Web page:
Therefore, if employers and employees are serious about preserving compliance, they must both make sure that the firewall settings on their home computing devices properly adhere to the recommendations presented in the Cyber Essentials Scheme.
Organisations applying for Cyber Essentials certification frequently only certified its server systems, bypassing the necessity to include end user devices in the security evaluation process.
In order to close any security gaps that hackers might exploit, the most recent modification to the Cyber Essentials scheme has made it mandatory to secure the security of endpoint devices.
Multi-factor authentication (MFA) implementation is now a crucial need for continuing to comply with the Cyber Essentials Scheme in 2022 and beyond.
Because Multi-factor authentication adds an additional layer of security on top of password protection, it is highly challenging for hackers to access a user’s account and get access to the company network.
The National Cybersecurity Centre has issued a security recommendation requiring IT administrators to apply recently announced high/critical risk software upgrades within 14 days of their release in an effort to lower the security risk for enterprises.
Additionally, they are accountable for making sure that:
- All essential software installed on all devices within reach has automatic updates turned on.
- Uninstalling installed software from devices that are no longer covered by the policy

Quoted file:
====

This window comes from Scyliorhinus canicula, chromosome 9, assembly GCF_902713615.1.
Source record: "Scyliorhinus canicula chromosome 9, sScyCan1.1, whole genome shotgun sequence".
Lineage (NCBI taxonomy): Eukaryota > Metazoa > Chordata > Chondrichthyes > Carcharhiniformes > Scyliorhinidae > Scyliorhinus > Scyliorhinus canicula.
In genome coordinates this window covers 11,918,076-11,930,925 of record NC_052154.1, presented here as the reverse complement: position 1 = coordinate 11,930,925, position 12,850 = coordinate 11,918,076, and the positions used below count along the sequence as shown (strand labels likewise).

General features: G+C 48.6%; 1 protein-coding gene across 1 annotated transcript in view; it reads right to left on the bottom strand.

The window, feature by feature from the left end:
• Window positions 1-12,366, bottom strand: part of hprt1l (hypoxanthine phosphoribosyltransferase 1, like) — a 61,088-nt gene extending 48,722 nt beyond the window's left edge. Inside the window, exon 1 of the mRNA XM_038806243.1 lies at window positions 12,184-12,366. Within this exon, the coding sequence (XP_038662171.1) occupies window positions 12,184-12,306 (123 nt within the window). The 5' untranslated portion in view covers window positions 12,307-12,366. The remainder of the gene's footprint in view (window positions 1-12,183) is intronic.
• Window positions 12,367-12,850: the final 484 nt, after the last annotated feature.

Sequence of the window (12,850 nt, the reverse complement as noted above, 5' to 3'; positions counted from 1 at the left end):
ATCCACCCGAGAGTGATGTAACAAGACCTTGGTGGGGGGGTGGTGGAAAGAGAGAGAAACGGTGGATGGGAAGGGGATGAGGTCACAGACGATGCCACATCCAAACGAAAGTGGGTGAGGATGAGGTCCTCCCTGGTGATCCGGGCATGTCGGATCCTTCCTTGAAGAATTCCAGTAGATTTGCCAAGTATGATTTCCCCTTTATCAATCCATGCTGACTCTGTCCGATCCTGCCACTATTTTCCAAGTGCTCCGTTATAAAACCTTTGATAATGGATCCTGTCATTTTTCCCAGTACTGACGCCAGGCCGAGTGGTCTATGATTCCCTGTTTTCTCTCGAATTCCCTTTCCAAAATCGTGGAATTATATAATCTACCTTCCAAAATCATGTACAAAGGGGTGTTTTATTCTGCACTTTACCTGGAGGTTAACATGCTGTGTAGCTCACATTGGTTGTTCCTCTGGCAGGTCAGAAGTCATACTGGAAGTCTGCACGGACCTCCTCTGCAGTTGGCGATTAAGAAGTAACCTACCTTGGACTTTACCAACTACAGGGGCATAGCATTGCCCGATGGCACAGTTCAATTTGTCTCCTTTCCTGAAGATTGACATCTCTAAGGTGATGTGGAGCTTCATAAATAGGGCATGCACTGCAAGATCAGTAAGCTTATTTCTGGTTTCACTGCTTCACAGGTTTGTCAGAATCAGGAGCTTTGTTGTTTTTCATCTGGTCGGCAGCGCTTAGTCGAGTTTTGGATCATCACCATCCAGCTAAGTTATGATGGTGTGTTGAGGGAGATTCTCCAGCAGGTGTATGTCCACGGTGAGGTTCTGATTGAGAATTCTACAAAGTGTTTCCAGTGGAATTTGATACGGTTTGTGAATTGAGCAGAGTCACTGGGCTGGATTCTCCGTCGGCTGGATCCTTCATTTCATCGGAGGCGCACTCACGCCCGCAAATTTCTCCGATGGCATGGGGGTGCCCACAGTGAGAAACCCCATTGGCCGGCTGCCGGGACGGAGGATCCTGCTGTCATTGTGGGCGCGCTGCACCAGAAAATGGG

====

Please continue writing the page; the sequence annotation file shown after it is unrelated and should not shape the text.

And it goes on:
- Every piece of software running on the in-scope hardware has a complete licence and was bought there directly from the creator.
Separation of accounts
To prevent exposing the corporate network to vulnerabilities, employees should utilise distinct accounts for office work and refrain from using those accounts for routine user activity like browsing the web or monitoring social media.
They can significantly lower the danger of cybersecurity mishaps by keeping separate accounts and practising good online behaviour.
IT leaders should begin planning for the suggested adjustments as soon as they can, even though organisations will have a year to do so, in order to avoid losing their certification and, more significantly, to enhance their organisation’s cybersecurity.
For organisations who don’t have Cyber Essentials certification yet, there are only three easy actions required to become certified in the Cyber Essentials scheme.
Buy the Cyber Essentials or Cyber Essentials Plus certification at the level you’ve chosen.
Fill out the Cyber Essentials self-assessment form, then upload it for BiP Solutions, the Certification Body to review. If you would like help with attaining Cyber Essentials certification for your business then you can employ the help of an IT support consultancy. At EC-MSP, the aim is to help you protect your business against all security threats. We can also help you to achieve compliance in order to limit your risk of expensive penalties.